Public Health Notice — Outbreak of Salmonella illnesses linked to Filicetti brand Italian Style mild, dry, cured sausage
October 23, 2019 – Original Notice
On this page
- Why you should take note
- Investigation summary
- Who is most at risk
- What you should do to protect your health
- What the Government of Canada is doing
- Epidemiological information
- Additional information
- Media contact
- Public inquiries
Why should you take note
The Public Health Agency of Canada (PHAC) is collaborating with provincial public health partners, the Canadian Food Inspection Agency (CFIA) and Health Canada to investigate an outbreak of Salmonella infections occurring in Ontario and Quebec. The outbreak appears to be ongoing, as recent illnesses continue to be reported to PHAC.
Based on the investigation findings to date, exposure to Filicetti brand Italian Style mild, dry, cured sausage has been identified as a source of the outbreak. Some of the individuals who became sick reported eating Filicetti brand Italian Style mild, dry, cured sausage before their illnesses occurred. Other ill individuals reported regularly consuming Filicetti brand dry sausages before getting sick. The investigation is ongoing, and it is possible that other sources could be identified.
On October 16, 2019, the CFIA issued a food recall warning for various ready-to-eat dry sausage products that tested positive for Salmonella, including Filicetti brand Italian Style mild, dry, cured sausage.
Following the October 16th recall, additional laboratory testing of a food sample of Filicetti brand Italian Style mild, dry, cured sausage was completed. Laboratory analysis has determined that both the recalled Filicetti brand sausage product and the ill individuals in Ontario and Quebec have the same genetic strain of Salmonella.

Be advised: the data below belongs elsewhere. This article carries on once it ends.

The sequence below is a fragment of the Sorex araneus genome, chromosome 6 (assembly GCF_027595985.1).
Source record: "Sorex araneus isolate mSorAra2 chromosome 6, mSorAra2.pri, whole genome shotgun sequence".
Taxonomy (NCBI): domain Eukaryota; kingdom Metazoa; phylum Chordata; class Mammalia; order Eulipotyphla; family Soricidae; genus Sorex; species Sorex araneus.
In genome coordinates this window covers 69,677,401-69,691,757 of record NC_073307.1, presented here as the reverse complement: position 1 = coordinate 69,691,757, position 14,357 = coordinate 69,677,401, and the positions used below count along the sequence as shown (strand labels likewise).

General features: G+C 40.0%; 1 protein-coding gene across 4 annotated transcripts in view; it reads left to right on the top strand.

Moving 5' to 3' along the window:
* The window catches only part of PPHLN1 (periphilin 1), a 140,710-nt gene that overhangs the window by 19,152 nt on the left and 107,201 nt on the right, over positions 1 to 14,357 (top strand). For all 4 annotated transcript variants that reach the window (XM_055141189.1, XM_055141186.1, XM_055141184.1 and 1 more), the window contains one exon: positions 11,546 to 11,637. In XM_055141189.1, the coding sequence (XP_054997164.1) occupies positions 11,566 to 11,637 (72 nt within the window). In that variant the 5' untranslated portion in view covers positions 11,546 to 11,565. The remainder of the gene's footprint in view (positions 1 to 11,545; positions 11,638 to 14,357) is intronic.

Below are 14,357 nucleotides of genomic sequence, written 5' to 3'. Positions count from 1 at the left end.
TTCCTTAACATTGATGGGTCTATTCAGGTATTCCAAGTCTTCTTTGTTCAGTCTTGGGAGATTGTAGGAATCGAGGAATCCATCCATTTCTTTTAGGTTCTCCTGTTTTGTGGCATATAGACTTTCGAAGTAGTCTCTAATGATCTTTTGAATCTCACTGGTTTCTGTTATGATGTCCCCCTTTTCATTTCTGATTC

The CFIA has since identified additional affected products and has issued an updated food recall warning. For additional details on all recalled product names and lot codes, please consult CFIA's website.
Canadians are advised not to eat any of the recalled products or any foods containing the recalled products. Food service establishments are advised not to sell or serve any recalled products, or any items that may have been prepared or produced using recalled products.
The CFIA is continuing its food safety investigation, which may lead to the recall of other products. If additional products are recalled, the CFIA will notify the public through updated food recall warnings.
This public health notice will be updated as the investigation evolves.
As of October 23, 2019, there are 12 confirmed cases of Salmonella Litchfield illness in the following provinces: Ontario (10) and Quebec (2). Individuals became sick between May and September 2019. One individual was hospitalized. No deaths have been reported. Individuals who became ill are between 4 and 81 years of age. The majority of cases (58%) are female.
The collaborative outbreak investigation was initiated because of an increase of Salmonella Litchfield illnesses being reported. This is a rare strain of Salmonella not commonly seen in Canada.
It is possible that more recent illnesses may be reported in the outbreak because there is a period of time between when a person becomes ill and when the illness is reported to public health officials. For this outbreak, the illness reporting period is between 4 and 5 weeks